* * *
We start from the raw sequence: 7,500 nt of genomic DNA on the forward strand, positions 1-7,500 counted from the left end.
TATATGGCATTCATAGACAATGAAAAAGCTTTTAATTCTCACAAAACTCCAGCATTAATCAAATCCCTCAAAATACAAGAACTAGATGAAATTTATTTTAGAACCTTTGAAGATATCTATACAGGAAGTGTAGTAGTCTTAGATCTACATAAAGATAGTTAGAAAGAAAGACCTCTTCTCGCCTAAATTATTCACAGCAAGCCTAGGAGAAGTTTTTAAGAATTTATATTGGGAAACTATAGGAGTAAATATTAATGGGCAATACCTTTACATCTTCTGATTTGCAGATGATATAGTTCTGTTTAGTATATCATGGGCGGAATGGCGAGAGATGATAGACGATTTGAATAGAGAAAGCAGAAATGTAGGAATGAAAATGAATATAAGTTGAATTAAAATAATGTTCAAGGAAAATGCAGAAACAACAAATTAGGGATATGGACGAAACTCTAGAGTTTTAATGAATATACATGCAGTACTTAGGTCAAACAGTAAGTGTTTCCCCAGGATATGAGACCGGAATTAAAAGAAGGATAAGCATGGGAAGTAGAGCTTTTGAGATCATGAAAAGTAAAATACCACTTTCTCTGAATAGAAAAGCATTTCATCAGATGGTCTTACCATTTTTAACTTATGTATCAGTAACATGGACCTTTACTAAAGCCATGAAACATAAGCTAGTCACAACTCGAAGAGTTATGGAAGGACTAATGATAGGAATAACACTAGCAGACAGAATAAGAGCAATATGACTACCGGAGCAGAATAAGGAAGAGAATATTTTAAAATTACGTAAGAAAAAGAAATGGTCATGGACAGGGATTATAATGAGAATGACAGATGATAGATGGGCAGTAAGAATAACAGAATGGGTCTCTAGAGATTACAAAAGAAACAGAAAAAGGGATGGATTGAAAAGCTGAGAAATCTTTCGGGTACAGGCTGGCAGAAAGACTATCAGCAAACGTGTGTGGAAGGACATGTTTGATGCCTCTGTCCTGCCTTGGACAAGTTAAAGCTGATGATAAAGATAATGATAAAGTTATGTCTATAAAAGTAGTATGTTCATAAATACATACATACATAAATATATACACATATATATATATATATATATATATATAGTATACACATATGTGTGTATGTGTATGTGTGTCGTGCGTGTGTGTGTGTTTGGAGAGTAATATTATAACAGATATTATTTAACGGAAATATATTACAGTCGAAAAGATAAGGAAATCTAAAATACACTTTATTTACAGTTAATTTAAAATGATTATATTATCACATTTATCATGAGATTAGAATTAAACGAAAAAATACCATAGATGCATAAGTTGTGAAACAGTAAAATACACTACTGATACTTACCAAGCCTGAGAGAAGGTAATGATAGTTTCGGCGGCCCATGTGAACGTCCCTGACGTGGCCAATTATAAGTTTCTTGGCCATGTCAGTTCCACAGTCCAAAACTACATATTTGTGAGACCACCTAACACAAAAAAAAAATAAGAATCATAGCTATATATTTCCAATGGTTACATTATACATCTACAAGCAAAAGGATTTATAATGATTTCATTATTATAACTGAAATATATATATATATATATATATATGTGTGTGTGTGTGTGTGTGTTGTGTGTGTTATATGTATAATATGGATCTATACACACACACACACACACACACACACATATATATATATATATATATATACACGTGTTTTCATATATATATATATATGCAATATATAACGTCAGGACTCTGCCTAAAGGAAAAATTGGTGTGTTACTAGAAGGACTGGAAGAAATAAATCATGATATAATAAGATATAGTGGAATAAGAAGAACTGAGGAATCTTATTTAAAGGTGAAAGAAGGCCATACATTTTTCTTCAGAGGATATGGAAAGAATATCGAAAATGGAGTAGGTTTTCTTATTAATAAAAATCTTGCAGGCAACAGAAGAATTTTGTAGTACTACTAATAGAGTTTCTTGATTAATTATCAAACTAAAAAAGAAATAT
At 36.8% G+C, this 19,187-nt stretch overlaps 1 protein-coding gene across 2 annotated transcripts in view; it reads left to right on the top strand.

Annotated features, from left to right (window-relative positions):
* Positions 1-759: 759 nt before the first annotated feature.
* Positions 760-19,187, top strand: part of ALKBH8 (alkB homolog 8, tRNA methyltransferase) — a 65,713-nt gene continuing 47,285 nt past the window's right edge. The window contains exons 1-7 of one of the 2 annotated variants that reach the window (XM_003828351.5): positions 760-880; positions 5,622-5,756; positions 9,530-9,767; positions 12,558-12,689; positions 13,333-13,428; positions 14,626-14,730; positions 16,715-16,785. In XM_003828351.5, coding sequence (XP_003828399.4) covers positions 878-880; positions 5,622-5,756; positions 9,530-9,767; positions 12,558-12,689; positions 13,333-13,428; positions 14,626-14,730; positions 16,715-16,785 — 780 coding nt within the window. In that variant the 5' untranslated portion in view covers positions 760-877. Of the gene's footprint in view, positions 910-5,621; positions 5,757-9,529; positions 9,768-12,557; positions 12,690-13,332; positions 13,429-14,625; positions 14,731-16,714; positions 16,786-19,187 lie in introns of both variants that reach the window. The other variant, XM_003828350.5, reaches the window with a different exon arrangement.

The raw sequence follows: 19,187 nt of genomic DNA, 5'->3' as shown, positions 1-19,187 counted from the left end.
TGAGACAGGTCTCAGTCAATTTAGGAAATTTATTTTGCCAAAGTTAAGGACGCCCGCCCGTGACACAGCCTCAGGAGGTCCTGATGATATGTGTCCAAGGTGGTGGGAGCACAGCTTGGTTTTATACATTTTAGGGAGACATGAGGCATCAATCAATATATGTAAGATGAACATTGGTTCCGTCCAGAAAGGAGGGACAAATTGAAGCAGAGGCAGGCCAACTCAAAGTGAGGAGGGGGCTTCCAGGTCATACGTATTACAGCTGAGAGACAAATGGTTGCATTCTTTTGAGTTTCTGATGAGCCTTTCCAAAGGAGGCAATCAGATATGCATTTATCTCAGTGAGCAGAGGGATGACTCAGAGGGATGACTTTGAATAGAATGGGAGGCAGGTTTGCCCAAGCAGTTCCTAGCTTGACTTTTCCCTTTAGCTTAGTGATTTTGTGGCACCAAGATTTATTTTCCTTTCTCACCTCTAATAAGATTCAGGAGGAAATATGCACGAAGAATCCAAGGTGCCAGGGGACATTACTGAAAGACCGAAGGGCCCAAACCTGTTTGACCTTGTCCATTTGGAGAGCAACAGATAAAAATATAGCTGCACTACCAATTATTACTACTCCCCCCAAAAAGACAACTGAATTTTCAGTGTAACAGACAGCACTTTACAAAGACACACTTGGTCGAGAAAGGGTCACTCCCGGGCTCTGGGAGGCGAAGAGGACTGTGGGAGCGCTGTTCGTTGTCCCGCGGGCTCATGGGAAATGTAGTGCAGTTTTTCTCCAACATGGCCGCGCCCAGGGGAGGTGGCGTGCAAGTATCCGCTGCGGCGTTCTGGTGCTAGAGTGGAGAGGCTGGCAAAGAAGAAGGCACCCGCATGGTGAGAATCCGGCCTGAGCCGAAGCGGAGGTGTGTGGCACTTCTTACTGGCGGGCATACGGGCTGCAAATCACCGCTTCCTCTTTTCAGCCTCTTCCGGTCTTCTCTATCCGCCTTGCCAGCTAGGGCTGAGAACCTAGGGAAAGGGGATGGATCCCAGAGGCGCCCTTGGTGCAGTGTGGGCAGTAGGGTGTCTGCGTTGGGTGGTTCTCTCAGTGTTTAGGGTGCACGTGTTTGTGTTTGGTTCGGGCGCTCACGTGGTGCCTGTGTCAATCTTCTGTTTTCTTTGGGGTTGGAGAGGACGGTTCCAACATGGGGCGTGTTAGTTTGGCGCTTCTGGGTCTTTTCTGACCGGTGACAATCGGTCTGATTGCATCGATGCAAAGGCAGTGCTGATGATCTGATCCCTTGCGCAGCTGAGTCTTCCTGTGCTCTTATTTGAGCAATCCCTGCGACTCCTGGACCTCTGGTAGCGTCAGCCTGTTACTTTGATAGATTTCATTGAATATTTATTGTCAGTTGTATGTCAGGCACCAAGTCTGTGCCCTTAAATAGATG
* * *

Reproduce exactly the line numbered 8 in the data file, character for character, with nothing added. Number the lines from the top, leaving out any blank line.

TGAGACAGGTCTCAGTCAATTTAGGAAATTTATTTTGCCAAAGTTAAGGACGCCCGCCCGTGACACAGCCTCAGGAGGTCCTGATGATATGTGTCCAAGGTGGTGGGAGCACAGCTTGGTTTTATACATTTTAGGGAGACATGAGGCATCAATCAATATATGTAAGATGAACATTGGTTCCGTCCAGAAAGGAGGGACAAATTGAAGCAGAGGCAGGCCAACTCAAAGTGAGGAGGGGGCTTCCAGGTCATACGTATTACAGCTGAGAGACAAATGGTTGCATTCTTTTGAGTTTCTGATGAGCCTTTCCAAAGGAGGCAATCAGATATGCATTTATCTCAGTGAGCAGAGGGATGACTCAGAGGGATGACTTTGAATAGAATGGGAGGCAGGTTTGCCCAAGCAGTTCCTAGCTTGACTTTTCCCTTTAGCTTAGTGATTTTGTGGCACCAAGATTTATTTTCCTTTCTCACCTCTAATAAGATTCAGGAGGAAATATGCACGAAGAATCCAAGGTGCCAGGGGACATTACTGAAAGACCGAAGGGCCCAAACCTGTTTGACCTTGTCCATTTGGAGAGCAACAGATAAAAATATAGCTGCACTACCAATTATTACTACTCCCCCCAAAAAGACAACTGAATTTTCAGTGTAACAGACAGCACTTTACAAAGACACACTTGGTCGAGAAAGGGTCACTCCCGGGCTCTGGGAGGCGAAGAGGACTGTGGGAGCGCTGTTCGTTGTCCCGCGGGCTCATGGGAAATGTAGTGCAGTTTTTCTCCAACATGGCCGCGCCCAGGGGAGGTGGCGTGCAAGTATCCGCTGCGGCGTTCTGGTGCTAGAGTGGAGAGGCTGGCAAAGAAGAAGGCACCCGCATGGTGAGAATCCGGCCTGAGCCGAAGCGGAGGTGTGTGGCACTTCTTACTGGCGGGCATACGGGCTGCAAATCACCGCTTCCTCTTTTCAGCCTCTTCCGGTCTTCTCTATCCGCCTTGCCAGCTAGGGCTGAGAACCTAGGGAAAGGGGATGGATCCCAGAGGCGCCCTTGGTGCAGTGTGGGCAGTAGGGTGTCTGCGTTGGGTGGTTCTCTCAGTGTTTAGGGTGCACGTGTTTGTGTTTGGTTCGGGCGCTCACGTGGTGCCTGTGTCAATCTTCTGTTTTCTTTGGGGTTGGAGAGGACGGTTCCAACATGGGGCGTGTTAGTTTGGCGCTTCTGGGTCTTTTCTGACCGGTGACAATCGGTCTGATTGCATCGATGCAAAGGCAGTGCTGATGATCTGATCCCTTGCGCAGCTGAGTCTTCCTGTGCTCTTATTTGAGCAATCCCTGCGACTCCTGGACCTCTGGTAGCGTCAGCCTGTTACTTTGATAGATTTCATTGAATATTTATTGTCAGTTGTATGTCAGGCACCAAGTCTGTGCCCTTAAATAGATG